Constipation is an aggravating, uncomfortable condition that can creep up on you. One day you’re feeling fine; a day or two later you are bloated and feeling abdominal discomfort or pain. It’s then you realize you haven’t had a regular bowel movement in several days. Whenever you are constipated, two questions hit you: What causes Constipation, and what can I do to remedy this misery?
Constipation medically is defined as having fewer than three stools in a week; severe constipation involves an average of less than one bowel movement a week. It is caused by the slow movement of fecal material through the colon (bowel), per medicinenet.com, and is linked to two disorders known as colonic inertia and pelvic floor dysfunction. These can result from factors such as medications you are taking, poor bowel habits (when you must go, go), diets low in fiber, dehydration, abuse of laxatives, hormonal disorders, certain diseases and high levels of estrogen and progesterone during pregnancy.
Fortunately, there are short-term solutions to clearing up constipation (in most cases), as well as longer-term strategies you can implement to reduce the likelihood of it coming back—all without having to go to the doctor. First, though, it helps to know what the symptoms of constipation are, so that when it does hit—such as when you are traveling away from home for an extended period—you know what is going on and what you can do about it. Common symptoms of constipation include:
- Hard stools difficult, and sometimes painful, to pass
- Small stools
- Anal fissures and/or tears caused by hard stools
- Rectal bleeding
- Abdominal pain or discomfort, and perhaps swelling
- Aggravation of hernias
- A sense of incomplete evacuation (the feeling there’s more to come, but it’s not coming)
- Physiological distress and/or obsession with having bowel movements, per medicinenet.com
At times one of the first symptoms you might notice, and which may startle you at first, is blood accompanying a passed stool and/or on the tissue as you clean yourself. Don’t panic. However, if after several days of self-administered treatments described later in this article, the symptoms, to include the bleeding, aren’t going away or are worsening, it’s time to see a physician.
Here are some home remedies and preventative measures for constipation:
- Stay hydrated. Drink plenty of, preferably, water each day. How much water? One suggestion is to divide your weight (in pounds) in half, and that’s the number of ounces you want to imbibe daily. Consistent hydration facilitates digestion and supports muscle function, per globalhealingcenter.com. Water down the hatch helps keep things moving along.
- Coffee (but not too much). Just a cup (preferably a dark-roast coffee) or two go a long way in stimulating digestion and keeping the bowels moving thanks to the presence of fiber, oil and water.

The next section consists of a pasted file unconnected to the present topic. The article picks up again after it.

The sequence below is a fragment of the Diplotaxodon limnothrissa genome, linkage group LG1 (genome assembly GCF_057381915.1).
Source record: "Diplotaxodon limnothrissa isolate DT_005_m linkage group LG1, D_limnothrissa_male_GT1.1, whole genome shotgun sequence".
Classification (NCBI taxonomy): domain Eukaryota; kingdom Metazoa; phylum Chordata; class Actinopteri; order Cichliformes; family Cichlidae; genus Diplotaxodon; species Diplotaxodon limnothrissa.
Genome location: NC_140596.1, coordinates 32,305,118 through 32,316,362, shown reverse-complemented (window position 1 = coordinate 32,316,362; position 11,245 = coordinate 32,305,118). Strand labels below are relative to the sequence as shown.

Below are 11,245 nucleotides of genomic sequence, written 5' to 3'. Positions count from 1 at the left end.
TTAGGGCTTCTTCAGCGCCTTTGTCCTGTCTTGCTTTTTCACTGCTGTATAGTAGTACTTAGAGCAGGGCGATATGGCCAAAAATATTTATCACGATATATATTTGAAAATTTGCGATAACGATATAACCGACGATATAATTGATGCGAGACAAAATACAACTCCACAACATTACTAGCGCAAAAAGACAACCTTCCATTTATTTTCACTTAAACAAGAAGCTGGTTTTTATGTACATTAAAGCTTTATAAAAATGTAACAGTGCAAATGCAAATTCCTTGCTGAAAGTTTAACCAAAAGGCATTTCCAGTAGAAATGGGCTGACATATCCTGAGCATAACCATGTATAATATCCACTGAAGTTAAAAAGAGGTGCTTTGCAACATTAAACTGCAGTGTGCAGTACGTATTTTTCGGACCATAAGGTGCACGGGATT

- Olive oil. Essentially performs the same services as provided by coffee.
- Probiotics, such as that found in yogurt and kefir. The ingestion of probiotics can promote easier evacuation of stools through increased frequency, enhanced stool consistency and a shortened travel time through the digestive tract.
- Exercise. A healthy walk at a moderate pace after a meal helps keeps things moving along, if you know what we mean. A walk any time of day, in fact, on a consistent basis, goes a long way in more ways than one.
- Fiber. Foods particularly rich in fiber, and therefore beneficial to our staying “regular,” include, per medicinenet.com, beans (baked, garbanzo, lima, pinto, kidney and black-eyed peas); kiwi; sweet potatoes; popcorn (sans butter); nuts and seeds (preferably almonds, pecans and walnuts, but keep portions small – these are high in calories); whole-grain bread (includes Ezekiel bread); some fruits (pears, plums and apples); berries; flaxseed; broccoli; dried fruit; and, to no one’s surprise, the always reliable prunes or prune juice per Grandma, which are as good for babies as they are for us adults. Magnesium-rich foods such as leafy greens (spinach) and fish are also recommended.
- Herbs. Flax seed, psyllium and fenugreek are easy on the tummy and effective for the long haul as regular parts of our diet, while senna, aloe and buckthorn, per globalhealingcenter.com, are best ingested on a short-term basis when constipation hits.
When you are in the throes of constipation and you think the remedies above might need s boost, consider an over-the-counter product such as processed or synthetic fiber like Citrucel or Metamucil, a stool softener or a laxative, per webmd.com. Beware a “stimulant” laxative such as Ex-Lax: they can really speed things up, which needs to be accounted for when planning your day out and about. You will always want to know where the nearest rest room is located.
One last note: if your bout with constipation continues after a week of using home remedies or if symptoms worsen (such as rectal or abdominal pain, or bleeding) earlier than a week, it’s time to get to the doctor’s. In this case, haste makes waste, and that’s what you want.